MCAN is an abbreviation. From `{10, 2}` only `102` and `210` could be created, yes, so even 0 is not a WN for `{10, 2}` - and so MCAN is null –  Alma Do Sep 20 '13 at 13:51
@AlmaDoMundo does my suggestion work better now? –  גלעד ברקן Sep 20 '13 at 14:12

The recursion steps I've made are:

1. If the digit string is available in your alphabet, mark it used and return immediately
2. If the digit string is of length 1, return failure
3. Split the string in two and try each part

This is my code:

``````\$u = [0, 1, 2, 3, 4, 5, 6, 7, 8, 9, 11];

echo ncan(\$u), "\n"; // 21

// the functions

function satisfy(\$n, array \$u)
{
if (!empty(\$u[\$n])) { // step 1
--\$u[\$n];
return \$u;
} elseif (strlen(\$n) == 1) { // step 2
return false;
}

// step 3
for (\$i = 1; \$i < strlen(\$n); ++\$i) {
\$u2 = satisfy(substr(\$n, 0, \$i), \$u);
if (\$u2 && satisfy(substr(\$n, \$i), \$u2)) {
return true;
}
}

return false;
}

function is_can(\$n, \$u)
{
return satisfy(\$n, \$u) !== false;
}

function ncan(\$u)
{
\$umap = array_reduce(\$u, function(&\$result, \$item) {
@\$result[\$item]++;
return \$result;
}, []);
\$i = -1;

while (is_can(\$i + 1, \$umap)) {
++\$i;
}

return \$i;
}
``````
-
Thank you for your work. As I see, it's also constructive algorithm: check if number is WN, then go to next, while number is WN, right? –  Alma Do Sep 21 '13 at 8:04
@AlmaDoMundo Yes, I don't think there's another way; and if there is, I would love to know about it :) –  Ja͢ck Sep 21 '13 at 8:11
I'm trying actually to understand such way in an answer above (it seems it is non-constructive) - unfortunately, with no success currently. –  Alma Do Sep 21 '13 at 8:18
@AlmaDoMundo and Jack, if you have time, could you please show an example where my algorithm does not work, to help me better understand? –  גלעד ברקן Sep 21 '13 at 11:56
@AlmaDoMundo But `isWriteable(101, [10, 0, 1])` is `false`. I'm arguing that it should be `true`. –  Ja͢ck Sep 21 '13 at 13:48

Here is another approach:

1) Order the set U with regards to the usual numerical ordering for base M.
2) If there is a symbol between 0 and (M-1) which is missing, then that is the first number which is NOT MCAN.
3) Find the fist symbol which has the least number of entries in the set U. From this we have an upper bound on the first number which is NOT MCAN. That number would be {xxxx} N times. For example, if M = 4 and U = { 0, 0, 0, 1, 1, 1, 2, 2, 2, 3, 3}, then the number 333 is not MCAN. This gives us our upper bound.
4) So, if the first element of the set U which has the small number of occurences is x and it has C occurences, then we can clearly represent any number with C digits. (Since every element has at least C entries).
5) Now we ask if there is any number less than (C+1)x which can't be MCAN? Well, any (C+1) digit number can have either (C+1) of the same symbol or only at most (C) of the same symbol. Since x is minimal from step 3, (C+1)y for y < x can be done and (C)a + b can be done for any distinct a, b since they have (C) copies at least.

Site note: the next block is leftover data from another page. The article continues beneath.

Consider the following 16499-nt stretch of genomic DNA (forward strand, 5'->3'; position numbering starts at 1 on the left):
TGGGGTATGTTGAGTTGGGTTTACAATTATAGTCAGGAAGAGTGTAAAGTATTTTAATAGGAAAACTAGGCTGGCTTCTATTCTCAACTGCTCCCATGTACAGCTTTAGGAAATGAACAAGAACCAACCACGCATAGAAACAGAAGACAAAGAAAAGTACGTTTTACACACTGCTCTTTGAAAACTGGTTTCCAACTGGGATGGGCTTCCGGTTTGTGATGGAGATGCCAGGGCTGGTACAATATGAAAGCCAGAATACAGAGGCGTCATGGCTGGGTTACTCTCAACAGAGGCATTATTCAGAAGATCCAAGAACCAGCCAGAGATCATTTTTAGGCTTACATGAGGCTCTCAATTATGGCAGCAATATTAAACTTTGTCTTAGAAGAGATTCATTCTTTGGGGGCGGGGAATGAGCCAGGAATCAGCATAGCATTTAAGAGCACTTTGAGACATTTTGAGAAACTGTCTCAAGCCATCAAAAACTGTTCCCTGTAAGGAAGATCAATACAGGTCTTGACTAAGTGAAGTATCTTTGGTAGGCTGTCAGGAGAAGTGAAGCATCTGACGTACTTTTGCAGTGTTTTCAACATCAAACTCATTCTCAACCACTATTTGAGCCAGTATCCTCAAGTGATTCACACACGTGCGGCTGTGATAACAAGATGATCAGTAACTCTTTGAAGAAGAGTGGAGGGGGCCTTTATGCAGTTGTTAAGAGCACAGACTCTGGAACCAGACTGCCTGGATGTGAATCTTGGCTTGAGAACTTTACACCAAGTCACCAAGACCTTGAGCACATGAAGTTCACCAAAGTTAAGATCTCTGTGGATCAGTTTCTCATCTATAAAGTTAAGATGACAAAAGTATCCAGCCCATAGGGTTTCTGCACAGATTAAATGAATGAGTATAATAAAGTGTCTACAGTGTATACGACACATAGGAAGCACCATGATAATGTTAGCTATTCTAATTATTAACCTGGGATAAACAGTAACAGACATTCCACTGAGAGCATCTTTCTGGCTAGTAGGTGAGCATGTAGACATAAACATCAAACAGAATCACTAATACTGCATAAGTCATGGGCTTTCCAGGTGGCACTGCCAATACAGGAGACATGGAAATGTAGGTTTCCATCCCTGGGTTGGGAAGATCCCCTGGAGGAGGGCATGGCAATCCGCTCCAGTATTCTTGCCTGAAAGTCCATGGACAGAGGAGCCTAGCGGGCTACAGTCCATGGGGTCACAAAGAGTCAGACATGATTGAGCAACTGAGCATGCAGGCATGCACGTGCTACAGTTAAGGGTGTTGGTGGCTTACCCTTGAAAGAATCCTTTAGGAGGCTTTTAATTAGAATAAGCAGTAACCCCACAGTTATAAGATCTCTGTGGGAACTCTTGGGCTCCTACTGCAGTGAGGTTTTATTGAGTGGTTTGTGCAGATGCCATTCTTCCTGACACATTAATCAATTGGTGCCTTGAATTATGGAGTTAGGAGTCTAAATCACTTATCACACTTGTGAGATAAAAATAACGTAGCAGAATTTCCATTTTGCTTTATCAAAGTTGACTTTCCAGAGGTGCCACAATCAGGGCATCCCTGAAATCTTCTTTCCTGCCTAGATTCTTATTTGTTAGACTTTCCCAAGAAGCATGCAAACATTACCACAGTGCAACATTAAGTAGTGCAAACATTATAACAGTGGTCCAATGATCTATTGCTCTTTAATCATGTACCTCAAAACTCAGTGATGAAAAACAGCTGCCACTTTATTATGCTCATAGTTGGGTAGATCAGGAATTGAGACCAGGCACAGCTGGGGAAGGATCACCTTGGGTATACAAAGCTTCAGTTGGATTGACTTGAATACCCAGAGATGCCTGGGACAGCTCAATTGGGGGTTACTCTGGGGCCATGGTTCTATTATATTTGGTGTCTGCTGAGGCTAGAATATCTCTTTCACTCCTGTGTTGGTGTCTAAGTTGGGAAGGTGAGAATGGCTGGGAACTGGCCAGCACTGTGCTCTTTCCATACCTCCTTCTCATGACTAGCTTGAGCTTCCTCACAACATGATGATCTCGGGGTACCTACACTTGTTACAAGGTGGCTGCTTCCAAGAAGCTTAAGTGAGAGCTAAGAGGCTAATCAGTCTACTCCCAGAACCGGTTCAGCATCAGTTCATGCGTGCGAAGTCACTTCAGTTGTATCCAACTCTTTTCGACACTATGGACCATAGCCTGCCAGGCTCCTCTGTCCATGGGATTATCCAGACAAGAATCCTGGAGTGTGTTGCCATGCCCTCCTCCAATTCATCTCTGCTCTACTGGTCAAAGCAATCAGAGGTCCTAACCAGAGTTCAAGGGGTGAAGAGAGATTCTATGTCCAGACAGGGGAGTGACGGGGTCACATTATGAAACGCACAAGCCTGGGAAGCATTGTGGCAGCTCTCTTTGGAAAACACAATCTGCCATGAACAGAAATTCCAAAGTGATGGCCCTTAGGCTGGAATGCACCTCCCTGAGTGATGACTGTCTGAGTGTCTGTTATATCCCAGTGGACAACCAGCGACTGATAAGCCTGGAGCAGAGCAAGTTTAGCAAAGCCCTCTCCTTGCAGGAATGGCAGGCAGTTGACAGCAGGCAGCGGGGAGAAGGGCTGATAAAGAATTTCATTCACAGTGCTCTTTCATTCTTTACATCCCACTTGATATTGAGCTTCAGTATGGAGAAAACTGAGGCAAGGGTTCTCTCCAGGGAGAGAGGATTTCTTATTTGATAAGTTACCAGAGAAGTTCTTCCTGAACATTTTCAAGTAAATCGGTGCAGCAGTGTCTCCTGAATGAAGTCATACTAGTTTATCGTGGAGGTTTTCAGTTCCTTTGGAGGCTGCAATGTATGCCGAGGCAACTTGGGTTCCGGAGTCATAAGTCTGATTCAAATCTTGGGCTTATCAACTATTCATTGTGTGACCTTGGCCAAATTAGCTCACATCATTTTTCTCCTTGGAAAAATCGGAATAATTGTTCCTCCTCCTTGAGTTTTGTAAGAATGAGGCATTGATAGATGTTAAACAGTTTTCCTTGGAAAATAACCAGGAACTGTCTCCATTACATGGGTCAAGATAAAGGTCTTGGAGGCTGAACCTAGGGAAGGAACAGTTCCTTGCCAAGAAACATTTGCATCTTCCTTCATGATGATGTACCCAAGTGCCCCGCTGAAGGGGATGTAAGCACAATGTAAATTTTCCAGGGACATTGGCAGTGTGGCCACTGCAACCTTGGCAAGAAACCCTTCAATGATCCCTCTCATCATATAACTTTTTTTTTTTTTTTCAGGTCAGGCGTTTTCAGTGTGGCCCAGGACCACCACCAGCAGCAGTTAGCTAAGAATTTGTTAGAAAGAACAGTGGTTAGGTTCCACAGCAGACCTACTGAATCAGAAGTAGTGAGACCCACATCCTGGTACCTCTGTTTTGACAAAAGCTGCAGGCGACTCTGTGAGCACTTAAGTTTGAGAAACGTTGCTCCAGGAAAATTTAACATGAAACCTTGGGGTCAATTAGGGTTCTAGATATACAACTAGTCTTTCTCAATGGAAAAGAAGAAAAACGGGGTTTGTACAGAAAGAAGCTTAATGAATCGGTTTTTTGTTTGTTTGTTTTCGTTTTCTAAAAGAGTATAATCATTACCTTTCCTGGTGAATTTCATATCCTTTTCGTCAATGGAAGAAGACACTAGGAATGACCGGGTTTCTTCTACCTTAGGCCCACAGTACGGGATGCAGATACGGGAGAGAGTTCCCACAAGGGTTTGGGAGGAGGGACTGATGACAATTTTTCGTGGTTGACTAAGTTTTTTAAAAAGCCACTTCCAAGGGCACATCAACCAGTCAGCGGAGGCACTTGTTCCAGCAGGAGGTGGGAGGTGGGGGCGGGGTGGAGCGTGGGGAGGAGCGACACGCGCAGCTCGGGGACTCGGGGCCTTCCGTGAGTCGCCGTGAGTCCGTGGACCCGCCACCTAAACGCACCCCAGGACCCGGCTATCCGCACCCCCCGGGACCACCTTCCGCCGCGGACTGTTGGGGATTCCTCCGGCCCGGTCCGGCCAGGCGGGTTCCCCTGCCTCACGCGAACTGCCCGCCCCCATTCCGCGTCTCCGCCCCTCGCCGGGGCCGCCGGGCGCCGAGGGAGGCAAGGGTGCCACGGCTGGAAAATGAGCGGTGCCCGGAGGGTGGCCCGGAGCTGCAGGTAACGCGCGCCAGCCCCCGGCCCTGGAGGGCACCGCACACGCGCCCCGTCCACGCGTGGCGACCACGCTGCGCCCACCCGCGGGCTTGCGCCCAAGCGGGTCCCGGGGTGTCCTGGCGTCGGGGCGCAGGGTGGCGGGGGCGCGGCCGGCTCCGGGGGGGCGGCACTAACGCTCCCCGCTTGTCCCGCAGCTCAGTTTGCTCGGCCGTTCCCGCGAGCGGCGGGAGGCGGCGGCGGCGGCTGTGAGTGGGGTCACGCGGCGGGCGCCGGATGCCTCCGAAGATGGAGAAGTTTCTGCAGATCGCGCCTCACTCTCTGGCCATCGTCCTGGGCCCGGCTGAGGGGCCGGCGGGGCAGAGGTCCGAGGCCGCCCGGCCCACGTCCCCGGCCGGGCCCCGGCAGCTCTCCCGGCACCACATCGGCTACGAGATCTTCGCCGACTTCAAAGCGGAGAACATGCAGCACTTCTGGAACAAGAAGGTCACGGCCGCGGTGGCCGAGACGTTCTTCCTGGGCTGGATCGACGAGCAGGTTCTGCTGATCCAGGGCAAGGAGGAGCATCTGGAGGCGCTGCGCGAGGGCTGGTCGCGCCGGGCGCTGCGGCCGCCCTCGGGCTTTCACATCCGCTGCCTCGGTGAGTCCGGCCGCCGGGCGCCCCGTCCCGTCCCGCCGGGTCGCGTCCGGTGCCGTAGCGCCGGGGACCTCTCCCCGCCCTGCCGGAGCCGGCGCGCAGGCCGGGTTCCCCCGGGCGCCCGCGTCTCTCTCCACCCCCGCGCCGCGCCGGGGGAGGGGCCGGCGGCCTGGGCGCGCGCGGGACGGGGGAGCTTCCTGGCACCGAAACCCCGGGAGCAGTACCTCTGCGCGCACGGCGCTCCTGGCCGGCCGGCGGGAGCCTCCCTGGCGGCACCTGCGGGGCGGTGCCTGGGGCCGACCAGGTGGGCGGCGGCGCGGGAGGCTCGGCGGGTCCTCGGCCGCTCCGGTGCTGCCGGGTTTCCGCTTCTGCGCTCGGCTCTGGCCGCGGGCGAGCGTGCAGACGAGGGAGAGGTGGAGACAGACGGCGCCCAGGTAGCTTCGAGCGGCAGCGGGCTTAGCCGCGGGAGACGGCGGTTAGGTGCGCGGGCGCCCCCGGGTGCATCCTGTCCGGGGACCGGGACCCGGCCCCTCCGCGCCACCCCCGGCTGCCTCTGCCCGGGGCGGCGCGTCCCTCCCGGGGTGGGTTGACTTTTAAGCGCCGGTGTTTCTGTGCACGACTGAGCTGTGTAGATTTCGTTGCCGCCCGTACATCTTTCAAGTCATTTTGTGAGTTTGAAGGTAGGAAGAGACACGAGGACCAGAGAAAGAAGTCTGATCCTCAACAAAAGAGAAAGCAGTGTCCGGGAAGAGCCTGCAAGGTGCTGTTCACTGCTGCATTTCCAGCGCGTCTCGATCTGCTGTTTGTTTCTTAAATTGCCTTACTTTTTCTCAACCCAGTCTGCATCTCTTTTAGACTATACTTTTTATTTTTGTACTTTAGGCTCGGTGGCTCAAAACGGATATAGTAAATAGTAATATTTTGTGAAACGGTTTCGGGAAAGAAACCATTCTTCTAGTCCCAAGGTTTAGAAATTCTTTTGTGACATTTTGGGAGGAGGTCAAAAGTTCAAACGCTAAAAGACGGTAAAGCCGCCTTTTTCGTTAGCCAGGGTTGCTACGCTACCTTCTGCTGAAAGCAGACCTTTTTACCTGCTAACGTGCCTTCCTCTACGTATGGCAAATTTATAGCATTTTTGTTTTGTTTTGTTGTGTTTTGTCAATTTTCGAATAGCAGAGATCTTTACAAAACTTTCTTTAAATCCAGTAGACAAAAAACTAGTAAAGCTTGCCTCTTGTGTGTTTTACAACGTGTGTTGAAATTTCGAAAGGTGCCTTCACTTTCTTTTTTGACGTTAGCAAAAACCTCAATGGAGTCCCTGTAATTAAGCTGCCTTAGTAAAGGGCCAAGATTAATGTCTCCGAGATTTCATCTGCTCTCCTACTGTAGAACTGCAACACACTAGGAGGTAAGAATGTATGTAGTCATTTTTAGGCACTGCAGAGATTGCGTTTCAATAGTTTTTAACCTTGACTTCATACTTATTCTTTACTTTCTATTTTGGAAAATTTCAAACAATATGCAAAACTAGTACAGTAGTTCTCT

The above method works for set elements of only 1 symbol. However, we now see that it becomes more complex if multi-symbol elements are allowed. Consider the following case:

U = { 0,0,0,0,0,0,0,0,0,0,0,0,0,0,0,1,1,1,1111,11111111}

Define c(A,B) = the number of 'A' symbols of 'B' length.

So for our example, c(0,1) = 15, c(0,2) = 0, c(0,3) = 0, c(0,4) = 0, ... c(1,1) = 3, c(1,2) = 0, c(1,3) = 0, c(1,4) = 1, c(0,5) = 0, ..., c(1,8) = 1

The maximal 0 string we can't do is 16. The maximal 1 string we can't do is also 16.
1 = 1
11 = 1+1
111 = 1+1+1
1111 = 1111
11111 = 1+1111
111111 = 1+1+1111
1111111 = 1+1+1+1111
11111111 = 11111111
111111111 = 1+11111111
1111111111 = 1+1+11111111
11111111111 = 1+1+1+11111111
111111111111 = 1111+11111111
1111111111111 = 1+1111+11111111
11111111111111 = 1+1+1111+11111111
111111111111111 = 1+1+1+1111+11111111

But can we make the string 11111101111? We can't because the last 1 string (1111) needs the only set of 1's with the 4 in a row. Once we take that, we can't make the first 1 string (111111) because we only have an 8 (which is too big) or 3 1-lengths which are too small.

So for multi-symbols, we need another approach.

We know from sorting and ordering our strings what is the minimum length we can't do for a given symbol. (In the example above, it would be 16 zeros or 16 ones.) So this is our upper bound for an answer.

What we have to do now is start a 1 and count up in base M. For each number we write it in base M and then determine if we can make it from our set U. We do this by using the same approach used in the coin change problem: dynamic programming. (See for example http://www.geeksforgeeks.org/dynamic-programming-set-7-coin-change/ for the algorithm.) The only difference is that in our case we only have finite number of each elements, not an infinite supply.

Instead of subtracting the amount we are using like in the coin change problem, we strip the matching symbol off of the front of the string we are trying to match. (This is the opposite of our addition - concatenation.)

-
Thank you, I'll see it –  Alma Do Sep 21 '13 at 15:05
@AlmaDoMundo and No One in Particular, isn't this the same as my answer? –  גלעד ברקן Sep 21 '13 at 15:06
groovy, I was typing my answer when yours was posted. I do believe that they are the same. I bow to your first answer. –  No One in Particular Sep 21 '13 at 15:07
@NoOneinParticular in that case, I bow to yours as well! –  גלעד ברקן Sep 21 '13 at 15:08
@NoOneinParticular You might need to address the case when `XXX` can be constructed from `X` and `XX`, for example. I cannot seem to find this in your answer. –  גלעד ברקן Sep 21 '13 at 15:12